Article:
The Viaduct Theatre
Dean Clough, Halifax 01422 250250 deanclough.com
Out of Order
This is what the late, great Victoria Wood would have called a ‘Whoops — there go my bloomers!’ farce but then it was written by Ray ‘Run for Your Wife’ Cooney. The plot sees government minister Andrew Hall trying to spend a few hours... er... ‘relaxing’ with sexy secretary Susie Amy (Chardonnay from Footballers’ Wives) in a London hotel; but let’s just say things don’t go to plan and leave it there. People of a certain age will be delighted/horrified when they realise that silver-haired Hall from Coronation Street once played the teenage son of Wendy Craig in 1970s comedy, Butterflies.
Lyceum Theatre, Sheffield 0114 249 6000 sheffieldtheatres.co.uk
June 8th–July 1st
What’s the first rule of fight club? You don’t talk about fight club. You can talk about this one, though: a play from Amanda Whittington (Ladies Day, Be My Baby, Amateur Girl) which focuses on four female boxers who take part in an unlicensed fight night to raise money when their pub is threatened with closure. It was inspired by the story of Hull-born boxing world champ, Barbara Buttrick.
Hull Truck Theatre 01482 323638 hulltruck.co.uk
June 15th–August 19th
The Rise and Fall of Little Voice
Jim Cartwright’s funny-sad play (written for Jane Horrocks) about an introverted girl in a northern town who finds escape of a kind via her spot-on impersonations of Shirley Bassey, Marilyn Monroe and Judy Garland. A bit of trivia: the film version was set in Scarborough, while the play’s location is unspecified.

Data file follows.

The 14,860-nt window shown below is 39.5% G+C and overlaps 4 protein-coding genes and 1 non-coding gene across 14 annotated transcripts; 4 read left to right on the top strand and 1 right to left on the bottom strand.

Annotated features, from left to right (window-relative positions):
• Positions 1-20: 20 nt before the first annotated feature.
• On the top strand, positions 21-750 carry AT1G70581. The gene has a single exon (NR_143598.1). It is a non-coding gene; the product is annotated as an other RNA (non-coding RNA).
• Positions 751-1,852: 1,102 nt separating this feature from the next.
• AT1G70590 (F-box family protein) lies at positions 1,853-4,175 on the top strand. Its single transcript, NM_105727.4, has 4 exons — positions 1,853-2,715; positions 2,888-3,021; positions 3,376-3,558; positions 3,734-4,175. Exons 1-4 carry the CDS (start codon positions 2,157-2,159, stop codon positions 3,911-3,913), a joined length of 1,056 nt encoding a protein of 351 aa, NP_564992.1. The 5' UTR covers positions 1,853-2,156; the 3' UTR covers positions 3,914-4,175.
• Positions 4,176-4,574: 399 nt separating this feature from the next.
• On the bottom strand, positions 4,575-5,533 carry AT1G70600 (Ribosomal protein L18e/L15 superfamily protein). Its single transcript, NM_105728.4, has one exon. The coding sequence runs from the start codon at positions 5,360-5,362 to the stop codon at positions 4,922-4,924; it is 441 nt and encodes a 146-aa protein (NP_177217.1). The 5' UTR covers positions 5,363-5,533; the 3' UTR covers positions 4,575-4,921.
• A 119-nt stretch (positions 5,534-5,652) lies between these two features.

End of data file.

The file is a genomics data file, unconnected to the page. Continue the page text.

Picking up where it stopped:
Stephen Joseph Theatre, Scarborough 01723 370541 sjt.uk.com
June 10th-July 1st
Ode to Leeds
Zodwa Nyoni’s new play is a love letter to the city, inspired by the spoken word poetry group, Leeds Young Authors.
West Yorkshire Playhouse, Leeds 0113 213 7700 wyp.org.uk
One of the main events at this year’s Doc/Fest has to be the evening with Peter Greenaway, the filmmaker who gave us the Draughtsman’s Contact and The Cook, The Thief, His Wife and Her Lover, among others. He’s in town to discuss his work, life and art, plus his documentary about German theologian, Martin Luther.
Various venues 0114 276 5141 sheffdocfest.com
Bridlington Old Town 1940s Summer Festival
Being in the real 1940s wouldn’t have been much fun, what with a world war going on and everything. Still, this peacetime recreation of the decade in Brid — featuring re-enactors, traditional, homemade food and drink and music from the likes of Lola Lamour, Marina Mae, a George Formby tribute act, and Jessa Liversidge (one of the MD’s for the York Military Wives Choir) — promises to be a lot more entertaining.
01262 851445 bridlingtonoldtown1940sfestival.com
June 16th–July 1st
This was once a small event with a few minor league names, whose main appeal was its ridiculously gorgeous Yorkshire Dales setting. Now it’s a music and arts monster which has grown so big that it even has its own fringe festival (the Dales setting remains ridiculously gorgeous, however). Jools Holland and his Big Band, Newton Faulkner, Clare Teal and Bananarama (well, two thirds of them anyway) are some of the starry names on the bill; but there’s so much going on that you’ll need to log onto the website for a full rundown.
Various venues 01756 752691 grassington-festival.org.uk
Dales Festival of Food & Drink
This free festival (although there is a car parking charge) attracted 6,000 visitors last year. It hopes to bring even more in for 2017 with a programme featuring locally produced food and drink, local bands, craft exhibitors and a cookery theatre.